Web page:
We, like many organisations, measure, analyse and report the environmental and health impacts of copper cable and connector materials as part of the Environmental Product Declaration (EPD) and Health Product Declaration (HPD) process. Current investigations include recycling excess fluorinated ethylene propylene (FEP) back into base material and the reuse of copper waste generated from the manufacturing process to achieve 100% waste recycling.

E-Waste is a major challenge according to the Global E-Waste Monitor project. 53.6 Megatons (Mt) of e-waste was generated around the globe in 2019, of this only 9.3 Mt, or 17.4% was disposed of or recycled properly.

Panduit’s R&D Labs have been investigating product efficiency for almost 60-years. We are helping data centre customers be more sustainable, whether on-premises or standalone sites, by sharing our knowledge and research concerning the amount of energy wasted within infrastructure environment. Up to 40% of data centre energy is used in cooling and lighting, therefore, increasing energy efficiency is important in improving sustainability and reducing carbon emissions.

White is right

A number of years ago, our labs undertook research into the benefits of white cabinets compared to black. It found that white cabinets provided a Light Reflective Value of 80% verses black cabinets that offered 5%, this equates to a light energy saving of up to 30%, (1.5-3% of data centre energy), and requiring fewer light fittings in the area. Panduit’s research also found that the reflective light allowed easier working in and around the cabinets for installation and MACs.

An even bigger opportunity to increase energy efficiency is around the servers. ASHRAE TC9.9 has encouraged operators to raise temperatures in technology spaces and introduce environments such as Hot/Cold Aisle Containment Systems that eliminate hot air recirculation. Improving cold air direction into cabinets intake fans reduces inlet air temperature and improves cooling and equipment reliability. Ensuring cabinets are air sealed ensures empty rack spaces and gaps around cable inlets are covered to reduce air leakage by up to 20% and preventing hot air contamination. These measures can reduce energy use by a staggering 40%, a demonstrable sustainability win.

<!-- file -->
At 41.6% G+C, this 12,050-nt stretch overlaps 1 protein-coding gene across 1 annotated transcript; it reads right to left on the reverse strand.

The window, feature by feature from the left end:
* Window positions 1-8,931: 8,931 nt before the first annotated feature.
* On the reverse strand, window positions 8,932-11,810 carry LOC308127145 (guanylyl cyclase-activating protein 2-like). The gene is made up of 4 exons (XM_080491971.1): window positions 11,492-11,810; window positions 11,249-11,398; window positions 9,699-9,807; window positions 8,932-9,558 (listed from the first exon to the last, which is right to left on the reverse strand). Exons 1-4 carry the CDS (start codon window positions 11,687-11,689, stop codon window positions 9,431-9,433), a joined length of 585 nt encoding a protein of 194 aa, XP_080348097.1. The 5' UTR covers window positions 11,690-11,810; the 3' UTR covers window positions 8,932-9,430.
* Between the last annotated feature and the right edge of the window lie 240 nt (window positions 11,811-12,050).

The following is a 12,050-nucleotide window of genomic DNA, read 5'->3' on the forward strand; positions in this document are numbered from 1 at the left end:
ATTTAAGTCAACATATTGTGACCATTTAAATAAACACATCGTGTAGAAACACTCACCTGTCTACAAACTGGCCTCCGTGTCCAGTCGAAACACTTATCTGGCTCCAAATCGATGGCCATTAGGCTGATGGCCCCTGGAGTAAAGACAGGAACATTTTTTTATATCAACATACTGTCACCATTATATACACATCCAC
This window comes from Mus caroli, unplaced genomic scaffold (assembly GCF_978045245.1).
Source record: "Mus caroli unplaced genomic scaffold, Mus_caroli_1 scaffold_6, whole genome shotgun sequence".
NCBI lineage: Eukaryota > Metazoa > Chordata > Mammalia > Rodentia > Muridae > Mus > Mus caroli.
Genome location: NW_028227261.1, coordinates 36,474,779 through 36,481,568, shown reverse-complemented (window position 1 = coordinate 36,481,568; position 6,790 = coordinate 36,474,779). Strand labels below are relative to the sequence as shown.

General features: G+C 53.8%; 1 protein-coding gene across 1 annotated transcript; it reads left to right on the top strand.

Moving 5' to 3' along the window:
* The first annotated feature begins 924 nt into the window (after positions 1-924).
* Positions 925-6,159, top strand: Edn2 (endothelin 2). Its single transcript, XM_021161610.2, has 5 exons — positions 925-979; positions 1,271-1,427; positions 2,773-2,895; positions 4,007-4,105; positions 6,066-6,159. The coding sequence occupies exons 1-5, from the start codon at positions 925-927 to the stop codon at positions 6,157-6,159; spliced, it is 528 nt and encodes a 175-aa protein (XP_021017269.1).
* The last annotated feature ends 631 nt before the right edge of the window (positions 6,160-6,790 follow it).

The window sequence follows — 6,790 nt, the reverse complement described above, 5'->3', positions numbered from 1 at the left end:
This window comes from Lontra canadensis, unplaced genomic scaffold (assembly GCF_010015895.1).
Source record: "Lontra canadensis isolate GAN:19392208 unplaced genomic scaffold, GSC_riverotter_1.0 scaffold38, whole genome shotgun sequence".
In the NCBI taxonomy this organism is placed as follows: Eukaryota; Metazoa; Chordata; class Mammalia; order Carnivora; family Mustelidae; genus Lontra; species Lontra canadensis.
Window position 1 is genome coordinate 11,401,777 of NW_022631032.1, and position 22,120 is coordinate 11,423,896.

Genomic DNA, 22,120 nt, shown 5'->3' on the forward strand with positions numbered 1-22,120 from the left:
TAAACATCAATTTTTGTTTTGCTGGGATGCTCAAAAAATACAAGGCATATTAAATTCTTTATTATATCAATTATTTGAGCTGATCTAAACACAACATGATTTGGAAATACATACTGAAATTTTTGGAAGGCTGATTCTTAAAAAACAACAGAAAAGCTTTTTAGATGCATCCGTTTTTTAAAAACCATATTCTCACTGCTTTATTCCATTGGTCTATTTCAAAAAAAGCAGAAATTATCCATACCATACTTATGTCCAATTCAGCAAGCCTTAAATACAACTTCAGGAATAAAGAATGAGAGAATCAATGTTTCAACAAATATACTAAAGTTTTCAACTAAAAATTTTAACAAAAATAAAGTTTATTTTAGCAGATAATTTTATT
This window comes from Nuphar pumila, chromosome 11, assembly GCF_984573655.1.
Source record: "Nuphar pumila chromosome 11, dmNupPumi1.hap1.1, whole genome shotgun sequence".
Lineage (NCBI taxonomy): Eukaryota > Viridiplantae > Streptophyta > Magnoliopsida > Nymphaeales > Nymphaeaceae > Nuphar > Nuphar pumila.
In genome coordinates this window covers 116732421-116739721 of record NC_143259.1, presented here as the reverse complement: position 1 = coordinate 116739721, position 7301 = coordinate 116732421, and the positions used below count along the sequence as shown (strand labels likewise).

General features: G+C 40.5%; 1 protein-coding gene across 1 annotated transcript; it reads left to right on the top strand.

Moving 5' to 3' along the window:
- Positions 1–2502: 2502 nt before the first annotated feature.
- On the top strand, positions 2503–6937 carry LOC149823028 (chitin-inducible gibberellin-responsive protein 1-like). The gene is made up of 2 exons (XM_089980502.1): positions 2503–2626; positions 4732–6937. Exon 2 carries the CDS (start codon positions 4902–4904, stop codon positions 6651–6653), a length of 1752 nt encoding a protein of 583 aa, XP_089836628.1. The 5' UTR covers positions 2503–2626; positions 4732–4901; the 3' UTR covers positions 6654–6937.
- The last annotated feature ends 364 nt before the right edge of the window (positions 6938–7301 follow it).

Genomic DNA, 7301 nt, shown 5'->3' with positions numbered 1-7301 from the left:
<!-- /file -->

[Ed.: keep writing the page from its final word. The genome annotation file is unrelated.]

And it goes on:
Today, monitoring devices and DCIM systems ensure that data in and around cabinets is collected and reportable to ensure cabinets operate at maximum efficiency, which is good for the data centre, good for customers and good for the environment.

Panduit continues to review product materials and sourcing strategies. Vari-Matrix HD 28AWG patch cords offer the industry’s smallest diameter Cat 6A cable, which uses less material in its manufacture, and maintains the quality and capability of its characteristics. This also allows more cables per bundle around the site and in distribution more reels per pallet, increasing shipping efficiency by reducing the number of traffic journeys.

Companies looking to evaluate potential suppliers should ask for ESG policies and evidence they contribute to internal efficiencies and drive lower energy use, reduction in base materials usage and reduced packaging. Also key, is what internal practices are suppliers taking to drive internal efficiencies to improve sustainability drives, such as EPD/HPD certification on euroclass rated cables which help with LEED and BREEAM and demonstrate a cradle to grave measurement approach.